I was in big trouble if I ran out of fuel. The road was narrow and winding and if I had to pull over there really wasn’t a lot of space to avoid a truck or bus that might come flying around the corner. I had all my bags, so trying to hitch-hike into town to get petrol, and get back again, especially when I don’t speak Vietnamese, was going to be almost impossible. Pushing my bike 15km through a mountainous road wasn’t really going to happen either. I realised that if the bike wasn’t going to make it, I was up shit creek.

“It’s okay. It’s in the red zone but it’s not on empty”, I tried to reassure myself. “I’m not that far away. 12km, 10km, okay now 9km, I’m going to make it”.

I looked at the fuel gauge again and my heart rate went up as I saw it was now it was right on empty and I was still around 7km out of town. I incredibly anxious the entire time and I don’t think I have ever felt such joy and relief at the site of a petrol station when I finally came upon one. I could have kissed the bowser.

Travelling by motorbike is both exhausting and exhilarating and this trip already has me hooked. Day-dreaming of big adventures, I’ve checked if I can ride from Vietnam to India, (I can’t. Border crossings at some countries make it almost impossible), but this is definitely going to be the first of many.

34 thoughts on “Riding the Road to Dalat.

  1. Hahaha! You crack me up Carly! 🤣 ‘Sheryl..’ ‘kiss the bowser’.. etc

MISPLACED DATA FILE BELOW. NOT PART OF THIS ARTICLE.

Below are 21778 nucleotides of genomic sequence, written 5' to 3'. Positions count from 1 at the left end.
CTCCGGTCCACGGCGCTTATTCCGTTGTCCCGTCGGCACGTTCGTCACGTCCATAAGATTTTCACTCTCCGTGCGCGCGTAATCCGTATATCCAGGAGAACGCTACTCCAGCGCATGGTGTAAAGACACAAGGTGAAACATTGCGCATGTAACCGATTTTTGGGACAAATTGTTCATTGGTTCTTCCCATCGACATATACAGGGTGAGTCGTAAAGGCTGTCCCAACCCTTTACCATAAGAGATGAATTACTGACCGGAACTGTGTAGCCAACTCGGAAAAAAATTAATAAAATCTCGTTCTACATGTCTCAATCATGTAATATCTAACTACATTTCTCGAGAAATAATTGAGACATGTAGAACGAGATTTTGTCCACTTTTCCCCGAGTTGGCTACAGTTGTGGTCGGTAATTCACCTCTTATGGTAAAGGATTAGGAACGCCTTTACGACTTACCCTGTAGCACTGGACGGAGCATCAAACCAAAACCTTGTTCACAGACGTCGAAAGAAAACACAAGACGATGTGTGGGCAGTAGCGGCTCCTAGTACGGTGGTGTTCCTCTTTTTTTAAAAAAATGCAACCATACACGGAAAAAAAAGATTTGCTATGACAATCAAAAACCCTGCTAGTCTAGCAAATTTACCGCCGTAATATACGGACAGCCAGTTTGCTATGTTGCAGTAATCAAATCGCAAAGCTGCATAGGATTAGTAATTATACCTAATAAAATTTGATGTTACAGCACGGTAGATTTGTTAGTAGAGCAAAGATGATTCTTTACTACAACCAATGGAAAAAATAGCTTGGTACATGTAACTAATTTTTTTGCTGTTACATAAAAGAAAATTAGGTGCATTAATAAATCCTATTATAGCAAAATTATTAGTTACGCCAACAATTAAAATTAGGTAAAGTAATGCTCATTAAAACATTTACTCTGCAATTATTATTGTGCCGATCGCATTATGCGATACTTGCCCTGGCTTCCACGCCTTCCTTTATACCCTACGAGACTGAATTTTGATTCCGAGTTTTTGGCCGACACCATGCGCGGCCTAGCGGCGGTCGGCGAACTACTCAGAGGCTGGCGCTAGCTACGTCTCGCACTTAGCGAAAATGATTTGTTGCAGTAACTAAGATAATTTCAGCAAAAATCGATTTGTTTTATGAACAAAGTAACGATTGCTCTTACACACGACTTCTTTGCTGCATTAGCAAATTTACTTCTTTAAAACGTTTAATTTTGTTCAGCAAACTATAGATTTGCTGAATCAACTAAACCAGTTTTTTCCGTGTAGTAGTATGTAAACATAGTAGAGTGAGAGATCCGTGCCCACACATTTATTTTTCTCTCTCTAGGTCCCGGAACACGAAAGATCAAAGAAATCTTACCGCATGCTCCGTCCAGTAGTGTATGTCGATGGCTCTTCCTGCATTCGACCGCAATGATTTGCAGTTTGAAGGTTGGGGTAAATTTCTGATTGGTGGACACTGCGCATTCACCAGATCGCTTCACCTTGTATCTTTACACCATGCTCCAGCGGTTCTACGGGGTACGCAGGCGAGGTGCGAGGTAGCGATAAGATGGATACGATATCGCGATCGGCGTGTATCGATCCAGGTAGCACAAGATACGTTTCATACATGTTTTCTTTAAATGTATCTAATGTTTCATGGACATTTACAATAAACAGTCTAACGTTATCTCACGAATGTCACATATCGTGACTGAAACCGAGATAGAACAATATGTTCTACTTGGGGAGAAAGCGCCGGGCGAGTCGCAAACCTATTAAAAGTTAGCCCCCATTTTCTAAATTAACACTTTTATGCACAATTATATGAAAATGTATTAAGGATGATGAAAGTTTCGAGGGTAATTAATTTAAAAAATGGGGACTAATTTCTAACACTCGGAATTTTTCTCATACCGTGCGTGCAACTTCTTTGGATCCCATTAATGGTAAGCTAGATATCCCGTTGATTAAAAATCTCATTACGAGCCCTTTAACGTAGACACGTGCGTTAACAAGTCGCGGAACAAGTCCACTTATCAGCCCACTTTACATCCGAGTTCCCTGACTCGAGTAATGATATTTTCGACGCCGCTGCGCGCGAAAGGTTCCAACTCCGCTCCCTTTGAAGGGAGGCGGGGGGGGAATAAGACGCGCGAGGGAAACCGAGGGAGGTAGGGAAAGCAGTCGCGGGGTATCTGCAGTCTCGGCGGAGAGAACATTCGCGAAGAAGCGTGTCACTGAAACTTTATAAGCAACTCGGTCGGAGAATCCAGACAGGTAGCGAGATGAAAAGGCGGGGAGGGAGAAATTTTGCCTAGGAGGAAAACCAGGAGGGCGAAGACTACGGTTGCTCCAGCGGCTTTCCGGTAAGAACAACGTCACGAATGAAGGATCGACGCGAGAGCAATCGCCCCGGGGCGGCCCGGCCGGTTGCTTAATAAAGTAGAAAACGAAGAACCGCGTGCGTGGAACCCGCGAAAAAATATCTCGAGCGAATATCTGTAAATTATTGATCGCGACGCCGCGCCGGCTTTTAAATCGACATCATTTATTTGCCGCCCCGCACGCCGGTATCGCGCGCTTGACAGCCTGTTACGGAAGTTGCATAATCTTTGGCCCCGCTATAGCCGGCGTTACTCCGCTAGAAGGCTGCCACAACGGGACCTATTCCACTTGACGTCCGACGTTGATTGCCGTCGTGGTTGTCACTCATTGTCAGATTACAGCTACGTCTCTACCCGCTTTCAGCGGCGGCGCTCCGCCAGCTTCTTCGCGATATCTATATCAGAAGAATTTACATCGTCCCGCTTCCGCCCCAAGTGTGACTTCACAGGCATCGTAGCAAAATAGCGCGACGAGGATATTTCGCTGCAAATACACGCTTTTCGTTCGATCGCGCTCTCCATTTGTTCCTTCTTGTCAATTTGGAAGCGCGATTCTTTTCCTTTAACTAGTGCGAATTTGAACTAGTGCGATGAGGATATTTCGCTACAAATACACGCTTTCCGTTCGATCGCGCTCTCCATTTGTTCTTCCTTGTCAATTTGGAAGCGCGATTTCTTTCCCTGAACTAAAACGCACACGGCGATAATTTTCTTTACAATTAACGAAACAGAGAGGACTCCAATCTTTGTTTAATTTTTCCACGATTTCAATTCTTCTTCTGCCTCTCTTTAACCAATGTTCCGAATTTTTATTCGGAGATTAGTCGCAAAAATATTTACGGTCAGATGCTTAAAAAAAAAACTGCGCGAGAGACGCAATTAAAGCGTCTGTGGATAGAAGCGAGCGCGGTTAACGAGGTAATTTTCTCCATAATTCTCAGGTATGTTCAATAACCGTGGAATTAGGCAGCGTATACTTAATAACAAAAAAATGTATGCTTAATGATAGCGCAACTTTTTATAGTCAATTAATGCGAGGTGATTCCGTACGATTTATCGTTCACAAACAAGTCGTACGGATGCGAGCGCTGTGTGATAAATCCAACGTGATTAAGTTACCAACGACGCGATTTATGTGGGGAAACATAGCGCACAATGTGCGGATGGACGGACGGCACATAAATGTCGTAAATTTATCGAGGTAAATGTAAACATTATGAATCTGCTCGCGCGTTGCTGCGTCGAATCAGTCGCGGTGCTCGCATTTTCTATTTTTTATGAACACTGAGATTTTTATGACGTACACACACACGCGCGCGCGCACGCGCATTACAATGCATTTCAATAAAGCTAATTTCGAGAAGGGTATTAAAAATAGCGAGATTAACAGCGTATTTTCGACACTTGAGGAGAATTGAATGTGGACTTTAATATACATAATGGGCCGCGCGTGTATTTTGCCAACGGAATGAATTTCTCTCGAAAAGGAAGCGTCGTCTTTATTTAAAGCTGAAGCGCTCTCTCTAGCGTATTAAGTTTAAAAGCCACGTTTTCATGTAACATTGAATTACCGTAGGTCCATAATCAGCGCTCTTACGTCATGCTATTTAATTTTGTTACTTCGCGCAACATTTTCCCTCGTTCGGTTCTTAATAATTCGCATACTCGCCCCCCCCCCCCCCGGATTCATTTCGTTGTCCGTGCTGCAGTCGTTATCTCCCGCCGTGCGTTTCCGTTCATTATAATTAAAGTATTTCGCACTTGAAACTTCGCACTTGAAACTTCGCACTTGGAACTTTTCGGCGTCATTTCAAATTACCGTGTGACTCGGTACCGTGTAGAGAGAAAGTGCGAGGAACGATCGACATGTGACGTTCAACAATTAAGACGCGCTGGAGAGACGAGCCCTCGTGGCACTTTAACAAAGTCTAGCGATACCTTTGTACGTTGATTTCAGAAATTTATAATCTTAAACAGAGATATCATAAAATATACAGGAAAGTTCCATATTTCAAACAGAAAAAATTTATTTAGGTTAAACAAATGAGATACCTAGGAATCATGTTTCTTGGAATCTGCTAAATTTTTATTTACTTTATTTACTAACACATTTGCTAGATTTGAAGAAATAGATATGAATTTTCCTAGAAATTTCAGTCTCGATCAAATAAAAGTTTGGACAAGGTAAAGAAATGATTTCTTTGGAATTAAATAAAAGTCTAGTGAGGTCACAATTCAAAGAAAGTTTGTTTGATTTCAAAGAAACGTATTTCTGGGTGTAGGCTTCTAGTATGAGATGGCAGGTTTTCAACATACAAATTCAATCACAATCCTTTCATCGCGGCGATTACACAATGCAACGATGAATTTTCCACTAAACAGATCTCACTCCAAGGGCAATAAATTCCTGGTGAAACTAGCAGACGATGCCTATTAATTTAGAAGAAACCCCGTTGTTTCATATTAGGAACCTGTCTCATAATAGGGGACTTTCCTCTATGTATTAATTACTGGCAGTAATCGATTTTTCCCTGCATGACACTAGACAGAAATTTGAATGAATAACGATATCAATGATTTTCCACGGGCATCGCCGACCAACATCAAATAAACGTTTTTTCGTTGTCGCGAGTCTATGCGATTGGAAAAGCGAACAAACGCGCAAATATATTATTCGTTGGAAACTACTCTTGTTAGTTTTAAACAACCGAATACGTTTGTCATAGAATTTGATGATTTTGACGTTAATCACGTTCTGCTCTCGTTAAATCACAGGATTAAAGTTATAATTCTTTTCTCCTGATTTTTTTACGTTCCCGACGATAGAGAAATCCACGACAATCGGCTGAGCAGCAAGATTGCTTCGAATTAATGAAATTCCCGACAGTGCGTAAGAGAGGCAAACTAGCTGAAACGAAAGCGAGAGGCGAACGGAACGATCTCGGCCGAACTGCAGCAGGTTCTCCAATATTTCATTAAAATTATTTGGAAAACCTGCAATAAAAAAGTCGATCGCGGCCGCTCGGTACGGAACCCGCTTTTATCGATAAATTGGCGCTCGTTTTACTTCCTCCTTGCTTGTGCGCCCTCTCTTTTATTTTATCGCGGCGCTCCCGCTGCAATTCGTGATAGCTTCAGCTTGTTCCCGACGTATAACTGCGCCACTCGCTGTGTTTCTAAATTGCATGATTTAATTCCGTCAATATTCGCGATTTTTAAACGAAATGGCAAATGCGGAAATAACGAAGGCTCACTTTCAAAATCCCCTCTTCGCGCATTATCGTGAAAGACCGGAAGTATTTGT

I love reading about your life and adventures! Keep writing!

    Stay safe! Love Mel x

    Liked by 1 person

  2. All the trials just make the memories and LL the more interesting!
    I can picture your bags bouncing along held by the remaining thread of an occy strap!😂

    Liked by 1 person

    • I had a feeling my first ride wouldn’t be totally smooth sailing. I am just pleasantly surprised my laptop survived…. I did smash my phone last night though so geting home using a paper map instead of googlemaps should be interesting.

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  3. What a great read this was Carly!! You had me in suspense and in huge smiles. What a great adventure! Years back I did a weeksong motorcycle ride w my son on the Ho Chi Minh Trail. It honestly was very challenging and also one of the best experiences and memories ever. And one of the things I learnt was that in Vietnam there’s always a motorcycle repair shop fairly near by thankfully, even when it feels as though you are in the middle of nowhere. We started in Hoi An and ended in Dalat. You are quite the trooper though doing it solo! Bravo!

    Peta

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    • Hoi An to Dalat must have been an amazing trip! I am a bit addicted now so I might have to look into that one. Yeah, thankfully it seems there are mechanics everywhere and I find Vietnamese people very kind and helpful when things go wrong!

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    • Hey, thank-you! Yeah I was freaking out for a bit there….. I also smashed my phone in Dalat and had to ride back to Saigon without a map! Ahhhh at least my disasters are more material for the blog.

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  4. What a great read! That is absolutely how it is to ride a scooter in SE Asia! Full of mishaps and then you still want more:) Good luck with your further adventures!

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  5. I would’ve panicked so much if I though my stuff had flew halfway down the road, I think you handled the situation really well!